Mike Schenk

CU financials are ‘simply amazing’

The current economic recovery is in its 96th month, with no end in sight.

August 22, 2017

NCUA recently released first-quarter financial and operating results for U.S. credit unions—and the results are amazing.

Although U.S. economic growth slowed in the first quarter, consumers remain upbeat and engaged.

Healthy labor markets are fueling personal income gains, boosting confidence, and creating solid increases in retail sales and housing purchases. Still, the Federal Reserve remains cautious, and market interest rate increases have been (and likely will remain) modest.

Against that backdrop, U.S. credit unions reported increasingly strong membership growth, solid loan growth, higher asset quality, and healthier earnings in the first quarter of 2017.

Overall, credit unions report a 1.2% increase in total memberships in the first quarter—slightly faster than the 0.8% increase seen in the fourth quarter of 2016. The annualized 4.8% first-quarter increase in memberships continues to greatly exceed the nation’s 0.69% full-year 2016 population growth.

Memberships increased 4.2% in the year ending March 2017, slightly higher than the 4.1% full-year 2016 growth rate.

When compared with previous calendar-year results, these increases represent the strongest gains in 30 years. U.S. credit unions report 109.4 million memberships—roughly one-third of our population.

U.S. credit union loan portfolios grew 2% during the first quarter of 2017, an 8% annualized pace. That’s slower than the 2.7% fourth-quarter 2016 result but in line with the first-quarter 2016 gain of 1.7%.

The slowing was expected, and it reflects normal seasonal variation as consumers pay down holiday debt.

Year-over-year results were impressive, however, with overall loan growth of 10.8%, up slightly from the 10.6% gain in 2016. The 2016 tally was the strongest since 2005, when credit unions reported a 10.7% jump in loan balances.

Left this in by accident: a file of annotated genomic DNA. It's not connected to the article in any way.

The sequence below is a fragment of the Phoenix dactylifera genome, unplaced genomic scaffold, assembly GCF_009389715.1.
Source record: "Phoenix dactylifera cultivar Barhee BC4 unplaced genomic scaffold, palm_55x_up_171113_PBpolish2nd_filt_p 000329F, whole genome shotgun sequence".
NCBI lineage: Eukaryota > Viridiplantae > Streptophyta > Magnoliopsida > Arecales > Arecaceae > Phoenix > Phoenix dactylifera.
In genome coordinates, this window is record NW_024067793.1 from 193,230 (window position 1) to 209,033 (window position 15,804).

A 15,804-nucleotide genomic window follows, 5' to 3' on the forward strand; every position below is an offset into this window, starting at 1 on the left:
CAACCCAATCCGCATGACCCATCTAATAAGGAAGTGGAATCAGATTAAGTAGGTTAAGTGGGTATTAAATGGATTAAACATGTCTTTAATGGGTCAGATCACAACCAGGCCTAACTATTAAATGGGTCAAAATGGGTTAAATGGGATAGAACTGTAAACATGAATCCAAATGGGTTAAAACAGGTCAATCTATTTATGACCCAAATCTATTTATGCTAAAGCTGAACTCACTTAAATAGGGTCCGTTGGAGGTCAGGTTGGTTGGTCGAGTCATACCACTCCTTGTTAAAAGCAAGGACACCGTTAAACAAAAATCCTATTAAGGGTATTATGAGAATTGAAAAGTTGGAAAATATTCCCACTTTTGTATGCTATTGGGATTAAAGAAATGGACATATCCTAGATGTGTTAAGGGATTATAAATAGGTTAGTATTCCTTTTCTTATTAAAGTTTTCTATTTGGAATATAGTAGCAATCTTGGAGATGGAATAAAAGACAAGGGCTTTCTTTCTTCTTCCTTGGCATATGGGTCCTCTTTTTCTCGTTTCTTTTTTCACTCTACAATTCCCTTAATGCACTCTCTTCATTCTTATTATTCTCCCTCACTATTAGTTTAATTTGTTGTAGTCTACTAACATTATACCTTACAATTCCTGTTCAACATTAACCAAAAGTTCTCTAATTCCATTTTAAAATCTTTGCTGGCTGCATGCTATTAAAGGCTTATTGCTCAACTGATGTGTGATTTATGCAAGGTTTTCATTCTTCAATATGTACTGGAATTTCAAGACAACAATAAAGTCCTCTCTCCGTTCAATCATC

Looking forward, expect solid loan portfolio growth even though short-term interest rates have resumed their modest march higher.

Asset quality also improved in the first quarter. Delinquency rates declined markedly, from 0.83% at year-end 2016 to 0.69% at the end of March 2017.

The net charge-off rate inched down from an annualized 0.6% in the fourth quarter of 2016 to 0.58% in first-quarter 2017, which is still higher than the cyclical low of 0.5% in the second quarter of 2016.

Strong loan growth in the coming months signals further near-term improvement in these metrics.

Savings growth was especially strong in the first quarter, rising 4.4% (a 17.6% annualized increase). Tax refund deposits combined with the quarter ending on a payday helped boost that number.

As a result, the aggregate credit union loan-to-savings ratio declined marginally, from 79.5% to 77.6% in the three months ended in March.

Credit unions reflect ample liquidity to deal with expected flows into money market mutual funds, which typically occur as market interest rates drift up.

Loan growth continues to boost earnings. U.S. credit unions reported annualized ROA (net income as a percentage of average assets) totaling 0.71% in the first quarter.

That was essentially unchanged from the 0.72% result in the fourth quarter and marginally lower than the 0.75% posted in the first quarter of 2016. Earnings have averaged 0.62% over the past decade.

Strong asset growth caused the credit union capital ratio to decline marginally in the quarter to 10.7% from 10.9% at the end of 2016. Still, this is well above the 7% threshold level at which regulators deem credit unions “well capitalized.”

The duration of post-World War II economic recoveries has averaged 59 months. The current recovery is in its 96th month, with no end in sight. These trends were largely in line with CUNA economist expectations.

More important, recent economic developments remain broadly supportive of additional significant gains in loan and membership growth going forward. And that’s simply amazing.

MIKE SCHENK is CUNA’s vice president, research and policy analysis. Contact him at 608-231-4228.